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Students Storm State House For Hearing on Lower Fares

By Philip M. Cronin

More than 2,500 students, led by a brass band, descended on the State House yesterday for a hearing on a proposed bill to reduce commuters' fares. Almost every college in Greater Boston, including Harvard, was represented.

The committee's report on House Bill 416, presented by Belden G. Bly of Saugus, probably will not be ready until next week. If the bill does pass both the Committee and House, every college student could travel within the state for half price, provided that they are going to or from their homes.

Several colleges permitted students to miss classes to attend. Boston University students, 1,000 strong, paraded through down-town Boston to the hearing. Jack L. Whittaker '50 represented the Dudley Commuters at the session, but did not arrive in time to speak.

Speaking in favor of the bill, several B.U. students said that the present fares, particularly on the Metropolitan Transit Authority, are too high for many students.

A representative from Simmons College declared the 30 cents a day fare on the M.T.A. is so high that many students go without their lunches to pay for it.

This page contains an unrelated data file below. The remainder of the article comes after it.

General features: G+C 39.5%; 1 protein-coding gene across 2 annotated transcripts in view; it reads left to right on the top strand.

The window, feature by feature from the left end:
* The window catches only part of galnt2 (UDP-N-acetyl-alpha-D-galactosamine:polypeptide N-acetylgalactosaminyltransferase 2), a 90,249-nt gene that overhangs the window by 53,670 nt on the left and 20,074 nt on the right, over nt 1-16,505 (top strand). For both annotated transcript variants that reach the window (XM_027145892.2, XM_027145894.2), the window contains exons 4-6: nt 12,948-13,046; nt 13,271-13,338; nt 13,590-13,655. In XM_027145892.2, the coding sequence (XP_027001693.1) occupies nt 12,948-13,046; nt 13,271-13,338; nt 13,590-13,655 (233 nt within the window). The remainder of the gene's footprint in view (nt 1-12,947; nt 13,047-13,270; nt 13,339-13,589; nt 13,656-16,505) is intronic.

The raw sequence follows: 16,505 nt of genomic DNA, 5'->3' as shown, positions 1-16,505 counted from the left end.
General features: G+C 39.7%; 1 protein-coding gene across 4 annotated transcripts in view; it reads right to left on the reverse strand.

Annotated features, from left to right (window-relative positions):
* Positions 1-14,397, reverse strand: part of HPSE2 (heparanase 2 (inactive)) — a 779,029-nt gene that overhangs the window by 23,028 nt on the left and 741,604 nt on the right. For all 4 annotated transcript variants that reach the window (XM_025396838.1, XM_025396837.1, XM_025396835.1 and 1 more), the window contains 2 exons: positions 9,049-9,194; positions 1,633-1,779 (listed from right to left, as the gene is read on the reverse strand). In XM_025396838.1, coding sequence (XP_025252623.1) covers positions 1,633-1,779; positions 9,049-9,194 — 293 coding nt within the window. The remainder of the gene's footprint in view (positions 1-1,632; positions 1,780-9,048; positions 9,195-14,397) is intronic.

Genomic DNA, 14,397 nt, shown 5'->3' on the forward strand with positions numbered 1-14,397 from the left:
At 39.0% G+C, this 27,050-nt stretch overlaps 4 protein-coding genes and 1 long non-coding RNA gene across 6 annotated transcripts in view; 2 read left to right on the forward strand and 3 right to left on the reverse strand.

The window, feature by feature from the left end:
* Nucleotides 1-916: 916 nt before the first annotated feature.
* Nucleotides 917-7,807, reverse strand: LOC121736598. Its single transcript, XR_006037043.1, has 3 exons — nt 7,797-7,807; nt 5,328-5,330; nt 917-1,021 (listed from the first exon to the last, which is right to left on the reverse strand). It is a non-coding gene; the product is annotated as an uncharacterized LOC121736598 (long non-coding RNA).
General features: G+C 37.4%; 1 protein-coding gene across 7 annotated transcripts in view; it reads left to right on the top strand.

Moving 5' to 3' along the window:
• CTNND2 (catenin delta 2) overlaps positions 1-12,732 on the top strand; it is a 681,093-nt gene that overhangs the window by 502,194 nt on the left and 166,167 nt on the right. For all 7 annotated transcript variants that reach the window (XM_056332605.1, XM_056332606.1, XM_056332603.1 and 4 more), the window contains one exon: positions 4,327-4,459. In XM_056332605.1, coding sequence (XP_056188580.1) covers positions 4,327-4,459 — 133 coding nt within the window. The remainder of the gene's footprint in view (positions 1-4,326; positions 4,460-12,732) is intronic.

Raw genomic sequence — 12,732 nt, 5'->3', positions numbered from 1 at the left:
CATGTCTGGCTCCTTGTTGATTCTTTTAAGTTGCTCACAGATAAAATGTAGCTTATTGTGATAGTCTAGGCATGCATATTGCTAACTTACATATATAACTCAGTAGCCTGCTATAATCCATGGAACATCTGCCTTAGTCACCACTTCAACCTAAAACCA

In the middle of the hearing, a petition signed by 1,500 students from Harvard, B.U., and several other colleges and another signed by ten legislators were presented in the bill's favor.

Willis B. Downey, General Counsel for the M.T.A., opposed the bill. He pointed out that the line has had heavy deficits in the past and thought these deficits would return if commuter fares are reduced.

He also thought many abuses would develop from the system. A member of the committee asked him whether or not it was true that students in two State-owned schools received tickets at half fare. His refusal to answer this question brought much stamping and hissing which was silenced only by frantic efforts of policemen.

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